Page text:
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Measuring social response to different journalistic techniques on Facebook

Schmidt, Ana L., Peruzzi, Antonio, Scala, Antonio, Cinelli, Matteo, Pomerantsev, Peter, Applebaum, Anne, Gaston, Sophia, Fusi, Nicole, Peterson, Zachary, Severgnini, Giuseppe, De Cesco, Andrea F., Casati, Davide, Novak, Petra Kralj, Stanley, H. Eugene, Zollo, Fabiana and Quattrociocchi, Walter (2020) Measuring social response to different journalistic techniques on Facebook. Humanities and Social Sciences Communications, 7 (1). ISSN 2662-9992

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Identification Number: 10.1057/s41599-020-0507-3

Abstract

Recent studies have shown that online users tend to select information that adheres to their system of beliefs, ignore information that does not, and join groups that share a common narrative. This information environment can elicit tribalism instead of informed debate, especially when issues are controversial. Algorithmic solutions, fact-checking initiatives, and many other approaches have shown limitations in dealing with this phenomenon, and heated debate and polarization still play a pivotal role in online social dynamics (e.g. traditional vs. anti-establishment polarization). To understand the effect of different communication strategies able to smooth polarization, in this paper, together with Corriere della Sera, a major Italian news outlet, we measure the social response of users to different types of news framing. We analyse users’ reactions to 113 ad-hoc articles published on the newspaper’s Facebook page and the corresponding news articles on the topic of migration, published from March to December 2018. We examine different journalistic techniques and content types by analyzing their impact on user comments in terms of toxicity, criticism of the newspaper, and stance concerning migration. We find that visual pieces and factual news reports elicit the highest level of trust in the media source, while opinion pieces and editorials are more likely to be criticized. We also notice that data-driven pieces elicit an extremely low level of trust in the news source. Furthermore, coherently with the echo chambers behaviour, we find social conformity strongly affecting the commenting behaviour of users on Facebook.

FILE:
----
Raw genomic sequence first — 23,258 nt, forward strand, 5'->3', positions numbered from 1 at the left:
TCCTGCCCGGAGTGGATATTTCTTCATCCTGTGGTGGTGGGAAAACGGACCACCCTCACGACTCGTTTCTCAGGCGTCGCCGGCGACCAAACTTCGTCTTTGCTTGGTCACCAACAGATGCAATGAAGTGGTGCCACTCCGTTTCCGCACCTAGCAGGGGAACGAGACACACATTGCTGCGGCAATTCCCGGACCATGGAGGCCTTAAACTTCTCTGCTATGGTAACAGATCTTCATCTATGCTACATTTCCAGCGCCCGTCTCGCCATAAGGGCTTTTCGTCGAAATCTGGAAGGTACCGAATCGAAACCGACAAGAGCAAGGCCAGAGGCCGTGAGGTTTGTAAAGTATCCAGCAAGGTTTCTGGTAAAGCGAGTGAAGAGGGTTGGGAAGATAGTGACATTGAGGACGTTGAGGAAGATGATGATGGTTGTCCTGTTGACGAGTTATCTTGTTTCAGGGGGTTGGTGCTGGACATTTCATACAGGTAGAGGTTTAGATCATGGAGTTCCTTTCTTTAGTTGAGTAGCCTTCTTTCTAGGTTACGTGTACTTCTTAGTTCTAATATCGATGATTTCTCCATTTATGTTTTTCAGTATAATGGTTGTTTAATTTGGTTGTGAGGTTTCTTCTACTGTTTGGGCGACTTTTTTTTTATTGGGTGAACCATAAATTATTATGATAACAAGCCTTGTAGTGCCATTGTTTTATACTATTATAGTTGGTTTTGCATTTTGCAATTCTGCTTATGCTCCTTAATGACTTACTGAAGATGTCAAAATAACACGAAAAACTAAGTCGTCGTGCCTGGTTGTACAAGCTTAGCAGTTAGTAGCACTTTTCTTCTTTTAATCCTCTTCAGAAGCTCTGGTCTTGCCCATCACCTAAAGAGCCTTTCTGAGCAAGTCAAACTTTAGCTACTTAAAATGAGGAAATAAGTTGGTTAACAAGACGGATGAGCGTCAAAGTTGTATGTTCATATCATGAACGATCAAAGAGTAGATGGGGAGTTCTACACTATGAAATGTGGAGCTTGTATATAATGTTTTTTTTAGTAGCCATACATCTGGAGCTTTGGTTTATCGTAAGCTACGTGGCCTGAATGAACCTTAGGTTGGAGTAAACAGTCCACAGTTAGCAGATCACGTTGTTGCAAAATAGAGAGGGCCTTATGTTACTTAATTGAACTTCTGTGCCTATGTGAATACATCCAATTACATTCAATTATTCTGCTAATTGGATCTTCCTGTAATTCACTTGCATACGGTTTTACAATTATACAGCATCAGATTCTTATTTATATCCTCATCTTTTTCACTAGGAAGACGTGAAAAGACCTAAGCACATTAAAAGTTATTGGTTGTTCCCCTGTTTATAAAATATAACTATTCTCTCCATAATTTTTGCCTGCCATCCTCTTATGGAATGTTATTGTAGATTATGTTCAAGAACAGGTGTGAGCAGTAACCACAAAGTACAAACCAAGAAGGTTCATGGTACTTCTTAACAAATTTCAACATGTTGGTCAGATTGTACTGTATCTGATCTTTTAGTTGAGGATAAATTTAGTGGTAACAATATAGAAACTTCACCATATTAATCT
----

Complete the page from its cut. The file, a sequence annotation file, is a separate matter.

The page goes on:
Item Type: Article
Official URL: https://www.nature.com/palcomms/
Additional Information: © 2020 The Authors
Divisions: Institute of Global Affairs
Subjects: H Social Sciences > HM Sociology
P Language and Literature > PN Literature (General) > PN1990 Broadcasting
Date Deposited: 25 May 2022 13:57
Last Modified: 26 May 2022 07:54
URI: http://eprints.lse.ac.uk/id/eprint/115199

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